Experiments and Failure

July 18, 2014

Whether playing catch with lemons or putting 100 choreographers into 4x4 foot spaces, the summer has been full of experimental Open Field projects. I constantly wonder if people will show up to participate and watch these events. When they do, I wonder where they come from and who these people are. How did they know to bring their mitt for the catch game? Obviously I credit the internet (and of course the Walker) with a certain amount of promotional assistance, but sometimes I think that word-of-mouth and the spectacle of action on the field are far more powerful. Regardless: they came! we shared! the experiment worked!

And sometimes it doesn't quite, and this is valuable, too. One thing I will certainly take a way from this work and apply to my own art practice is the importance of looking at outcome with a certain amount of objectivity: it's not personal, it's an experiment. Open Field is made possible by an amazing team of people that take on the grunt work and brainstorming of each programming day. Maybe sharing the responsibility is a way of taking failure less personally and even examining what failure means in the first place. This can only be a great thing-- when we feel safer taking risks, we risk more often.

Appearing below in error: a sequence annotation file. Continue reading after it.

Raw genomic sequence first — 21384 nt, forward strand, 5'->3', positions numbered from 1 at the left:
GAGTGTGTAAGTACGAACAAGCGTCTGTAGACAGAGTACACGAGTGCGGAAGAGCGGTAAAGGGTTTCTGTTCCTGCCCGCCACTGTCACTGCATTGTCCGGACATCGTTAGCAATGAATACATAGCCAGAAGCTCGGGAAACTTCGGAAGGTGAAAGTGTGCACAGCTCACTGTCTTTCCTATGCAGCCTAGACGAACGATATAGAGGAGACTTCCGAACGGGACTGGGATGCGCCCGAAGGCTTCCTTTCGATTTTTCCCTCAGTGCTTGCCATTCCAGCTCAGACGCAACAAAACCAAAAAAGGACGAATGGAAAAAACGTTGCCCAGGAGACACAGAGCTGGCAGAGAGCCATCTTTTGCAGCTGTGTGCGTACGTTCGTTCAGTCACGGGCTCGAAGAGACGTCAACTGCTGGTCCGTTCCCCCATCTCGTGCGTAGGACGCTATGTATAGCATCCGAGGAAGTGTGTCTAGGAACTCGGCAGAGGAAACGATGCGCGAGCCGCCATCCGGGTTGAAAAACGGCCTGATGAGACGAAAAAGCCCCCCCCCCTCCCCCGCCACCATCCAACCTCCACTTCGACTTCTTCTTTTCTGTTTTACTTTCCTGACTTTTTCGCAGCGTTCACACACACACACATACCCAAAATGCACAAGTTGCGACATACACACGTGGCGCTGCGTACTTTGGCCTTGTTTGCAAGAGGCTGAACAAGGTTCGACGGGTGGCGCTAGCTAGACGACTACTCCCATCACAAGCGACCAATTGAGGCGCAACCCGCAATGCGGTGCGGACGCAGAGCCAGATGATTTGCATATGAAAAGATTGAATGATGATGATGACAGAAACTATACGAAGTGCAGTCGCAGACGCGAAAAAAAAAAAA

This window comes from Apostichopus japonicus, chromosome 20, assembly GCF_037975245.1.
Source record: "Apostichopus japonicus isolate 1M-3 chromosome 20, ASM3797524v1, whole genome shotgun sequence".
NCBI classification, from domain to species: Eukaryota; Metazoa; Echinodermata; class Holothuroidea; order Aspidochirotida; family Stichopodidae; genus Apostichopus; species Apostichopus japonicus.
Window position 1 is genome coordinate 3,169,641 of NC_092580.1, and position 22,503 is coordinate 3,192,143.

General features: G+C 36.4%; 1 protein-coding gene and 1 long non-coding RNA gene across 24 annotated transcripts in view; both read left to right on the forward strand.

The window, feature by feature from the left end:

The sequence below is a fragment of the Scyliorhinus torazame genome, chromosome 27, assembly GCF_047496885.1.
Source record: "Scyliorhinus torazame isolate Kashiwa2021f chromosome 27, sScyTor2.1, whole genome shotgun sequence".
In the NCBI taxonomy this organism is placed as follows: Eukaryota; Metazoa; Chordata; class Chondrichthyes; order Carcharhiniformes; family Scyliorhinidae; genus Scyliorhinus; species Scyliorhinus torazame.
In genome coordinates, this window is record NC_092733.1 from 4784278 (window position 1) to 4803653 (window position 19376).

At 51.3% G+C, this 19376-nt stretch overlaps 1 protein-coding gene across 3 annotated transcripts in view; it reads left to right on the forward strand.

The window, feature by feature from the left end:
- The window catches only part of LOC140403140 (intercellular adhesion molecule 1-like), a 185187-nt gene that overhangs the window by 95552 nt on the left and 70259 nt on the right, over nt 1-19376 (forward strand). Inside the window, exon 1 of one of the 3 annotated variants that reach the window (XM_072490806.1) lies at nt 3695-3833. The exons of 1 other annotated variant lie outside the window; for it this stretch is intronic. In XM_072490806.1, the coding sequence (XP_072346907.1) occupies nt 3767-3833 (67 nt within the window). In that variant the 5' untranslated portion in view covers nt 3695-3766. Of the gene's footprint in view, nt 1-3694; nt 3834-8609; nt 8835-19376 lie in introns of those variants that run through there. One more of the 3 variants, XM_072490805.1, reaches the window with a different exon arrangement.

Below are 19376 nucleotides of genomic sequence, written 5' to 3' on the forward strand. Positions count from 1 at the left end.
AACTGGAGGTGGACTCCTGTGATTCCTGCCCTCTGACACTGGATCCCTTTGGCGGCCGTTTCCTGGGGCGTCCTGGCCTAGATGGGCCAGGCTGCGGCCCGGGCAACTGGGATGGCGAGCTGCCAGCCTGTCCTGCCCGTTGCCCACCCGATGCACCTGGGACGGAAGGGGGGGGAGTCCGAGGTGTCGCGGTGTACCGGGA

Earlier this week I sat down to chat with dance makers Monica Thomas and Theresa Madaus for an article I wrote about their performance trio, Mad King Thomas. I've gushed before about the gobs of respect and admiration I have for these ladies (including third group member Tara King), both as artists and humans. Their work never stays complacent; it's always taking big risks. How do they do this without continually high blood pressure? Theresa talked about two important tools for moving their work forward:

1) Framing each project as an experiment
2) Allowing space for failure


I'd add to this: a safety net of people who remind you that you're great, regardless of whether the experiment flops or not (and maybe a few good collaborators to share the risk with).

What helps you feel comfortable with risk-taking? What was your biggest flop?


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